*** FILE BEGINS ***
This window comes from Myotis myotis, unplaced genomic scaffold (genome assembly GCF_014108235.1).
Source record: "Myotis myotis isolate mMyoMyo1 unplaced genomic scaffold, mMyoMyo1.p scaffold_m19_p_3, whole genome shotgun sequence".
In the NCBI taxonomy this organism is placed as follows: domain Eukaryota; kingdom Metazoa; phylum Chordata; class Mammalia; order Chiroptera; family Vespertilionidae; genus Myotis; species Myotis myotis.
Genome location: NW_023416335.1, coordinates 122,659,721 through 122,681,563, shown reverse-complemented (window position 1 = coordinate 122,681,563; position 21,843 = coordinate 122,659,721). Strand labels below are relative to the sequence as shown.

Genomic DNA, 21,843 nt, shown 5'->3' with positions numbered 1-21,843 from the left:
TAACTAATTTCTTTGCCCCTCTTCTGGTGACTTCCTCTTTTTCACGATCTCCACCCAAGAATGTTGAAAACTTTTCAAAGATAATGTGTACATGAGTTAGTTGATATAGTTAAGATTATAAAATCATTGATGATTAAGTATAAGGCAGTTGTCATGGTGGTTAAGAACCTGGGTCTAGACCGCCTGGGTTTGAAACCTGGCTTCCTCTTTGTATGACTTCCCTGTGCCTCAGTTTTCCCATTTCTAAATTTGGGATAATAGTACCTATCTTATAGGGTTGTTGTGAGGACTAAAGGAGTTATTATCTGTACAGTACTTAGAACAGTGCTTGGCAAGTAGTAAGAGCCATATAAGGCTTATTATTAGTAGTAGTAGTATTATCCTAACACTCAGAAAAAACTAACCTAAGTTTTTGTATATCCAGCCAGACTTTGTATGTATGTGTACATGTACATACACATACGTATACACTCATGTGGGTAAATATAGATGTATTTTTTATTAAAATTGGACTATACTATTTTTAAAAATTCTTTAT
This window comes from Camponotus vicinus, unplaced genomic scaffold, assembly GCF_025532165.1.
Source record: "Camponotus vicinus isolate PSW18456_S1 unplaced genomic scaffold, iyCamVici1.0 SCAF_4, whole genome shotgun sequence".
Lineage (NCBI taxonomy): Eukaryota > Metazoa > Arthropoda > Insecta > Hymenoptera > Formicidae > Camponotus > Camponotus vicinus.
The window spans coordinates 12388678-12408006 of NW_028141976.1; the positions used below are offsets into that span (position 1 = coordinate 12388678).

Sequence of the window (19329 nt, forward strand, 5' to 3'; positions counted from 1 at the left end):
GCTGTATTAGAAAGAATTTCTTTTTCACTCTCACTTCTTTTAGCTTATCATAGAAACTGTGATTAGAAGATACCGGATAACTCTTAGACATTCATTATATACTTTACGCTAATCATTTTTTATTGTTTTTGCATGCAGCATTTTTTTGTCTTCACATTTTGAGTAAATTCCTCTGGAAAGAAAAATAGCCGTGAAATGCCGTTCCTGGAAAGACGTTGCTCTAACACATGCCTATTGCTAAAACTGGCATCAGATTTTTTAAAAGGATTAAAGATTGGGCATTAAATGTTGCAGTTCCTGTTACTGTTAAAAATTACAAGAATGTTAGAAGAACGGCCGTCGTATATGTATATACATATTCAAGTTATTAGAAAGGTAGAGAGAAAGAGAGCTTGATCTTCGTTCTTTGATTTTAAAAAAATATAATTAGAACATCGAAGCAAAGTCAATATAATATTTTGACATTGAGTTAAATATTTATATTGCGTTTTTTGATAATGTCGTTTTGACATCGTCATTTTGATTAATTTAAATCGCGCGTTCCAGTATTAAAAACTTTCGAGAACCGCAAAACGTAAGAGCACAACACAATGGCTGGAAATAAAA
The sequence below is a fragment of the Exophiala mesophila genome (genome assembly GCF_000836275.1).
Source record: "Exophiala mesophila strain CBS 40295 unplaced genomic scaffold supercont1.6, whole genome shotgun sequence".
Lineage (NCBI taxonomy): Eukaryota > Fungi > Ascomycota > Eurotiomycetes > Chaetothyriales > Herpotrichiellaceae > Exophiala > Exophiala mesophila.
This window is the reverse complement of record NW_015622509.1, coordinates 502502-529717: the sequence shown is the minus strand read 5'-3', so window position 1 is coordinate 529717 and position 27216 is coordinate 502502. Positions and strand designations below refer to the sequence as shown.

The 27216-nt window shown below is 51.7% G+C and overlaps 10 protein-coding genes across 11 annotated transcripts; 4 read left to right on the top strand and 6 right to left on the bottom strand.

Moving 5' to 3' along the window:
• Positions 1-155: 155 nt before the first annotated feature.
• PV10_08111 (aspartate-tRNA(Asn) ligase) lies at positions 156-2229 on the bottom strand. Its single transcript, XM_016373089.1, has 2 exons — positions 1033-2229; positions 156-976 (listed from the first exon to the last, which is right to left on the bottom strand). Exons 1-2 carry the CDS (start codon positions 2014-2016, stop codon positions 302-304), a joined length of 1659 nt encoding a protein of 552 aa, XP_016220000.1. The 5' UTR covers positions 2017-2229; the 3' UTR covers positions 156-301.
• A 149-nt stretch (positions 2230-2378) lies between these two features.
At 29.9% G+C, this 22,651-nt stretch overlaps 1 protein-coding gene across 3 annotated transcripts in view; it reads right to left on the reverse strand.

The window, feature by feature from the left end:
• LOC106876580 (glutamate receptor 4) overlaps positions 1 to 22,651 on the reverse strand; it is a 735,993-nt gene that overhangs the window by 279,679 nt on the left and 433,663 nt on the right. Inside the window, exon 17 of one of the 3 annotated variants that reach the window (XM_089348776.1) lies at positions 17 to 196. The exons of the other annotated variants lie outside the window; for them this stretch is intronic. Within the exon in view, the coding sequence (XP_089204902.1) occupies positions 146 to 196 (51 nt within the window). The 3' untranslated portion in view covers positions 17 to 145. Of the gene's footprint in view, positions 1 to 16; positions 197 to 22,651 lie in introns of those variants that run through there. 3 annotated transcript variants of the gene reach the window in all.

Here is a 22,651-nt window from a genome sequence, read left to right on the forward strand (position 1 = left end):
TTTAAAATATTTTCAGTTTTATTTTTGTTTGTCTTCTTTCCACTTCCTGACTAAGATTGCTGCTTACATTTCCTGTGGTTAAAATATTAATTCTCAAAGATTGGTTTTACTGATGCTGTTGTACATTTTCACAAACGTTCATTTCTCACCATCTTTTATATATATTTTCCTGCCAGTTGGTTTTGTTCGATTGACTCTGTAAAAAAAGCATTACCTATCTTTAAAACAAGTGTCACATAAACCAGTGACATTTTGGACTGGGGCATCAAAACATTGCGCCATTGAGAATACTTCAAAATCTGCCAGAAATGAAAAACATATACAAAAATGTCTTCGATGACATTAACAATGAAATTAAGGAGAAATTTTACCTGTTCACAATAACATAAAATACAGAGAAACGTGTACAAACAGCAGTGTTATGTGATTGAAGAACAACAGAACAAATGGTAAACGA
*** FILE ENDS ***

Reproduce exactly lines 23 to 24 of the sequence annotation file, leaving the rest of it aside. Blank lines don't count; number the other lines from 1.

The window, feature by feature from the left end:
• LOC106876580 (glutamate receptor 4) overlaps positions 1 to 22,651 on the reverse strand; it is a 735,993-nt gene that overhangs the window by 279,679 nt on the left and 433,663 nt on the right. Inside the window, exon 17 of one of the 3 annotated variants that reach the window (XM_089348776.1) lies at positions 17 to 196. The exons of the other annotated variants lie outside the window; for them this stretch is intronic. Within the exon in view, the coding sequence (XP_089204902.1) occupies positions 146 to 196 (51 nt within the window). The 3' untranslated portion in view covers positions 17 to 145. Of the gene's footprint in view, positions 1 to 16; positions 197 to 22,651 lie in introns of those variants that run through there. 3 annotated transcript variants of the gene reach the window in all.